What’s the right ratio of temporary warehouse staff vs. full time staff?
It’s an age-old question with an age-old answer: it depends.
An 80/20 mix of full-time to temporary staff is a good baseline. You always want at least some degree of flex.
That mix should shift to a heavier proportion of temporary warehouse labor when you have seasonality, new product launches and other events that result in regular volume fluctuations. In these cases, a 70/30 or 60/40 mix makes more sense.
The PROs and CONs of temporary warehouse staff
The primary benefit for shippers and 3PLs from the use of temporary labor is that you pay only for the labor you need. With temp labor, you avoid the overhead costs associated with:
- Worker’s comp
- Unemployment claims
- Vacation days
- Retirement funds
A reliable pool of temporary workers supports a flexible fulfillment model that can handle unexpected volume surges. It gives the business more freedom to capitalize on opportunistic marketing and sales initiatives, with the confidence that the fulfillment operation can handle it.
Another advantage of using temporary staff is that you can identify the best-fit candidates for full-time employment before making an offer.
The money-saving advantages of temporary labor could be misleading, however. Quality might suffer versus what you would get from trained, full-time associates. Temporary staff will turn over frequently, requiring constant retraining. Also, they don’t have the same connection to the brand.
Full-time staff at Amware Fulfillment, for instance, get to know not only their clients’ products and packaging requirements; they get to know the clients themselves and develop a strong sense of ownership in their work output.
Quality problems – inaccurate orders, late deliveries, improper packaging – lead to disgruntled customers who may choose to buy elsewhere. Acquiring a new customer costs you five times more than retaining an existing one. Investing in quality fulfillment is part of that cost of retention.
The Pandemic changes things
It’s hard to talk generally about the PROs and CONs of temporary warehouse workers without recognizing the current state of the post-Pandemic labor market. Right now, it’s more difficult to hire direct employees than to get temps in the door. The significant shortage of warehouse workers relative to demand has led to a sharp increase in labor rates for new hires. With temporary staff, the wage rate has not risen as dramatically, so many shippers and 3PLs are leaning more on temps and then converting the best candidates to full time.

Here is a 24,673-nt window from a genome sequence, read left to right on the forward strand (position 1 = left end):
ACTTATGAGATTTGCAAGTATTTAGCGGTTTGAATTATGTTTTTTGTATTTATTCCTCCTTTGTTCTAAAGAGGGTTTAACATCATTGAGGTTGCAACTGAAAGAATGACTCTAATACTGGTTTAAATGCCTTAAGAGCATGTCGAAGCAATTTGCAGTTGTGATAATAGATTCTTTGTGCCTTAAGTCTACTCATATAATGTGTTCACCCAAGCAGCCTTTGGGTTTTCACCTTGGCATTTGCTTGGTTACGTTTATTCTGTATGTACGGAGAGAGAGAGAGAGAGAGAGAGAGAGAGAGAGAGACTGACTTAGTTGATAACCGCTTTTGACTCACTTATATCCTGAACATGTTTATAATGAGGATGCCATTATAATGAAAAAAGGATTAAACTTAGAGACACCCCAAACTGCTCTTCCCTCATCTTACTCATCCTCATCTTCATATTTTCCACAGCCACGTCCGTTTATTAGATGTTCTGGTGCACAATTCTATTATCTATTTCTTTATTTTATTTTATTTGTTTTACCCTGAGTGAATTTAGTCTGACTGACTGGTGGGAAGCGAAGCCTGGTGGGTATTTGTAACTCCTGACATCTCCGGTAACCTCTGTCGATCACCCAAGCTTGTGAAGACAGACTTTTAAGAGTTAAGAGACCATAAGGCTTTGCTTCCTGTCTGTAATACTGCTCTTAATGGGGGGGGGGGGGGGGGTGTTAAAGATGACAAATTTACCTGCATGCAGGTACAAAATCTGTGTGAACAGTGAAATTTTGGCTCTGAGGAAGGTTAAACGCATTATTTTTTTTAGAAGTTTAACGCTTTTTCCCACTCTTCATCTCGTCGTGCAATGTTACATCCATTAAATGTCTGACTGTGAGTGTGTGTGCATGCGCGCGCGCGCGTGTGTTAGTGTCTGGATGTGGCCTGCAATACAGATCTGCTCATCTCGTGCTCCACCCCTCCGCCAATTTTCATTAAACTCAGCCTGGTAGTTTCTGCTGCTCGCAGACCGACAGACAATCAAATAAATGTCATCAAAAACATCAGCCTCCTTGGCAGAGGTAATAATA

Three options for labor management
The 3 options shippers have for labor management are heavy use of temporary staff, heavy use of full-time staff and heavy investment in automation to reduce the number of required workers. Which one works best as a dominant strategy will depend on your business.
A HIGH-TEMP MODEL makes sense if:
- Business is highly seasonal
- Accurate forecasts are difficult
- The business is growing fast and in ways that are hard to predict
- The brand is just gaining traction in the market and you are still learning about demand volumes and which products are most popular
A HIGH-FTE MODEL makes sense if:
- The business is mature and has a documented history of order volumes over time
- Volume is predictable
- Quality execution in order processing is a priority
A more AUTOMATED MODEL makes sense if:
- Required fulfillment tasks are consistent and lend themselves to having a machine replace a person
- The business is more static than changeable, so automated solutions could be used over a long time period.
With automation, you don’t want to make 6- and 7-figure investments to automate processes that may change, therefore making that equipment irrelevant. A pick-to-light system, for instance, could work if there was not regular changeover of SKUs, requiring frequent re-slotting. There is relatively less risk with low-cost automation solutions for eCommerce fulfillment like tape machines, box erectors and carton sealers – all of which deliver a solid ROI for high-volume B2C brands.
Case Study: A modular approach to labor management
The best approach to labor may be to examine your needs along a continuum. Amware helped a maker of drinkware products scale from under 50,000 orders per year to more than 400,000 per year and growing. Initially, we relied heavily on temporary warehouse staff as volumes fluctuated wildly. This ensured that labor costs paralleled revenue as the brand gained traction. Over time the volumes, while still growing, became more predictable and we moved to a more direct FTE model for labor. This has resulted in greater productivity, higher order accuracy levels and a lower fulfillment cost per unit. The next stage in the continuum will be to work on creative ways to leverage automation to get more throughput with less people.
Advice to online retailers on the use of temporary warehouse staff
Your dominant strategy for labor management will depend on your situation. If you work with a third-party fulfillment company, choose one that is equally adept at managing each of the 3 models outlined. Your ratio of investments – from temporary labor to full-time FTEs to automated solutions – should be dynamic and always evolving with your business model.
To discuss how a third-party fulfillment company can help you navigate today’s difficult labor market in warehouse fulfillment, contact the B2C fulfillment specialists at Amware.